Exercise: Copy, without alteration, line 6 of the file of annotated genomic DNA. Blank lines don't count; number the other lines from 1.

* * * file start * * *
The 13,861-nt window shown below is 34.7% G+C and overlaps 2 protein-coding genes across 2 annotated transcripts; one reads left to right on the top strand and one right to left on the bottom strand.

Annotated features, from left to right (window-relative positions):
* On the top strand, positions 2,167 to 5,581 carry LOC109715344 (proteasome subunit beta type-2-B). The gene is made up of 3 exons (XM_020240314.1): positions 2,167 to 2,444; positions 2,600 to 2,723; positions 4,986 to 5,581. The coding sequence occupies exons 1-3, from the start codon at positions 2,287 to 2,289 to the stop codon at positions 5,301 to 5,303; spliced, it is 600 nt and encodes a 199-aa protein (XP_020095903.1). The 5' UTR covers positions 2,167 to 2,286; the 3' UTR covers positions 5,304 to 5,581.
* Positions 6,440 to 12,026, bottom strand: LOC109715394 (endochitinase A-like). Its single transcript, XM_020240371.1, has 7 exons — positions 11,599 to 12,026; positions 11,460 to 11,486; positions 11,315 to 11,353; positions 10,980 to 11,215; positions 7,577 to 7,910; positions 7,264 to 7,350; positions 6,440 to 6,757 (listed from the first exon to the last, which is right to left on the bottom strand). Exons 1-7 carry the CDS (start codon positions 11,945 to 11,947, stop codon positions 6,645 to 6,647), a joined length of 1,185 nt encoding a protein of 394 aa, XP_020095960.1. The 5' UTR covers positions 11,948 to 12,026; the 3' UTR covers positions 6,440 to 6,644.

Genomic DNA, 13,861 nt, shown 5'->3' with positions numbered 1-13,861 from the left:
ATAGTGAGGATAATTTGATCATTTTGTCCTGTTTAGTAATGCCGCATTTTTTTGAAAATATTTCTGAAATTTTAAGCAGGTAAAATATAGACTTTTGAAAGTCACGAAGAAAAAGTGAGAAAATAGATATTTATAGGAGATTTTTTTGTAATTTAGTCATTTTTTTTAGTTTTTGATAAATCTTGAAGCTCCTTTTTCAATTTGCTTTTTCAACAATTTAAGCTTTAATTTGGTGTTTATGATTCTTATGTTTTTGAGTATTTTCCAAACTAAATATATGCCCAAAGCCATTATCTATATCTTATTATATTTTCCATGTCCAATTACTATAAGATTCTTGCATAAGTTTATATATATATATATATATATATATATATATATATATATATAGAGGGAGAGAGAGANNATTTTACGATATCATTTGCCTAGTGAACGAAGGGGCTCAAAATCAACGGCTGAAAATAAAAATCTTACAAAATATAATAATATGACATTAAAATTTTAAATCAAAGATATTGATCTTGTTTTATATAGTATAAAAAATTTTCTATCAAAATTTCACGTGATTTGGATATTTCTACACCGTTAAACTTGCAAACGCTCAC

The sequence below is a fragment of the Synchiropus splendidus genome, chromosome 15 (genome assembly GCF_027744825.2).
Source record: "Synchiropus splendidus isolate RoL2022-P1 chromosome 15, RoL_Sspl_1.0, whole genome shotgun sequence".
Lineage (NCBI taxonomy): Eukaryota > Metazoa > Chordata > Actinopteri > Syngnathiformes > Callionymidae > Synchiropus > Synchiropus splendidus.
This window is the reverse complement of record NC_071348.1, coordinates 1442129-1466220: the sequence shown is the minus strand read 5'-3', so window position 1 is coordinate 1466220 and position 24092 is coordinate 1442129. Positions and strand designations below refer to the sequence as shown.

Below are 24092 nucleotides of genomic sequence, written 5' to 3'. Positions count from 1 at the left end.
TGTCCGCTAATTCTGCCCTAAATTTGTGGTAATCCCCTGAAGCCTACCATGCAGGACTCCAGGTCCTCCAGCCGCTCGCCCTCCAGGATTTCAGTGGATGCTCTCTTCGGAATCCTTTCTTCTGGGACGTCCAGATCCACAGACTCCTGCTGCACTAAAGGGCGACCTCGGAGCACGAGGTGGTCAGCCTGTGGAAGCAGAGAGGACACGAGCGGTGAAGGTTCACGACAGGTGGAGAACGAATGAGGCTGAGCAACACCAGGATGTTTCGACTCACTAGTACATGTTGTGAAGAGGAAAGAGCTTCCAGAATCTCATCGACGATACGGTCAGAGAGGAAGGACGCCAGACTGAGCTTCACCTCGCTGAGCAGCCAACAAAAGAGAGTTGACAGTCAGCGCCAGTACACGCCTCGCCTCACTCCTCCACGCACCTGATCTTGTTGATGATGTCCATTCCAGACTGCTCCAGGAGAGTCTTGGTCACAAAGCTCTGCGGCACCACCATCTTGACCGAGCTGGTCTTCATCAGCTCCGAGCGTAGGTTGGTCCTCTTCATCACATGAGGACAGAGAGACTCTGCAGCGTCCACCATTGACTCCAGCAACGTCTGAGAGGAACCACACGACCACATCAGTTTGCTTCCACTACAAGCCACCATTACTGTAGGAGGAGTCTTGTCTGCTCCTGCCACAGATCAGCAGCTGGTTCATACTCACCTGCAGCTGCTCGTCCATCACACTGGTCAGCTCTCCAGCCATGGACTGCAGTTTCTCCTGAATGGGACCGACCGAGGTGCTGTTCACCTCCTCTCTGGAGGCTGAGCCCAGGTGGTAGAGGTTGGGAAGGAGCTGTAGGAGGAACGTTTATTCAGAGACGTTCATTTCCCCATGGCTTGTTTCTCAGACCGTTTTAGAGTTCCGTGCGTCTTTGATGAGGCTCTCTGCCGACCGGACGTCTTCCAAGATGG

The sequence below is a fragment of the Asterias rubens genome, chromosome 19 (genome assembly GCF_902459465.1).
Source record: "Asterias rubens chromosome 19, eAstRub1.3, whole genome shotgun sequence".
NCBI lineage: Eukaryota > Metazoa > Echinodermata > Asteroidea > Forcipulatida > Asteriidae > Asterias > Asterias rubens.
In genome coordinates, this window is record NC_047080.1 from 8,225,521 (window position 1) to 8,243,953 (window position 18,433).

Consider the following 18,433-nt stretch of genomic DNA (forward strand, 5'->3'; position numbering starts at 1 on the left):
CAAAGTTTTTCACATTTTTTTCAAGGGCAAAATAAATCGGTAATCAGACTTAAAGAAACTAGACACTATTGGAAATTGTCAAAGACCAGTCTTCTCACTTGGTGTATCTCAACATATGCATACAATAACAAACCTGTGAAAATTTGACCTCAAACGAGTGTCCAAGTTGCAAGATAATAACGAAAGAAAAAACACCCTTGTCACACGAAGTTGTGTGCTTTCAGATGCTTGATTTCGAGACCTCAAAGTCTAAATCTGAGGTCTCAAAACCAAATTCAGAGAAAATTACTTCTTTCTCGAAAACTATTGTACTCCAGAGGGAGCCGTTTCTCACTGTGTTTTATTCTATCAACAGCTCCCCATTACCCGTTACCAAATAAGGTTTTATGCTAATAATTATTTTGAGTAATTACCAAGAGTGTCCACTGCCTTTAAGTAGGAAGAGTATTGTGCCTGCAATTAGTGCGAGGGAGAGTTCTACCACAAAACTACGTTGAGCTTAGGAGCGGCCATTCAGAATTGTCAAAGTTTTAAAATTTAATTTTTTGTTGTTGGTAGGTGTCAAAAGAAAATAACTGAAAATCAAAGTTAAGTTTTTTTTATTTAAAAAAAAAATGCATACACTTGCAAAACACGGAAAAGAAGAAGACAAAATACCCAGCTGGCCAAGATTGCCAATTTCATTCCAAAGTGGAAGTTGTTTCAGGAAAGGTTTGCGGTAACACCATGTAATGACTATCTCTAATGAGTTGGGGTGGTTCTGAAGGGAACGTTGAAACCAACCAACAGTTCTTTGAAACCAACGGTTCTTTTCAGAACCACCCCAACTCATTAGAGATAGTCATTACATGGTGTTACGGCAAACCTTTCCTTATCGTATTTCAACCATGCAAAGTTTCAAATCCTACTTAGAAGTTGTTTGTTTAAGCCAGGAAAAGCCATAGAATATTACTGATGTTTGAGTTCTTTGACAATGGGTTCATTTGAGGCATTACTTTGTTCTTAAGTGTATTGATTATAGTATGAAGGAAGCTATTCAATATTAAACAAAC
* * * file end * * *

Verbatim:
ATAGTGAGGATAATTTGATCATTTTGTCCTGTTTAGTAATGCCGCATTTTTTTGAAAATATTTCTGAAATTTTAAGCAGGTAAAATATAGACTTTTGAAAGTCACGAAGAAAAAGTGAGAAAATAGATATTTATAGGAGATTTTTTTGTAATTTAGTCATTTTTTTTAGTTTTTGATAAATCTTGAAGCTCCTTTTTCAATTTGCTTTTTCAACAATTTAAGCTTTAATTTGGTGTTTATGATTCTTATGTTTTTGAGTATTTTCCAAACTAAATATATGCCCAAAGCCATTATCTATATCTTATTATATTTTCCATGTCCAATTACTATAAGATTCTTGCATAAGTTTATATATATATATATATATATATATATATATATATATATATAGAGGGAGAGAGAGANNATTTTACGATATCATTTGCCTAGTGAACGAAGGGGCTCAAAATCAACGGCTGAAAATAAAAATCTTACAAAATATAATAATATGACATTAAAATTTTAAATCAAAGATATTGATCTTGTTTTATATAGTATAAAAAATTTTCTATCAAAATTTCACGTGATTTGGATATTTCTACACCGTTAAACTTGCAAACGCTCAC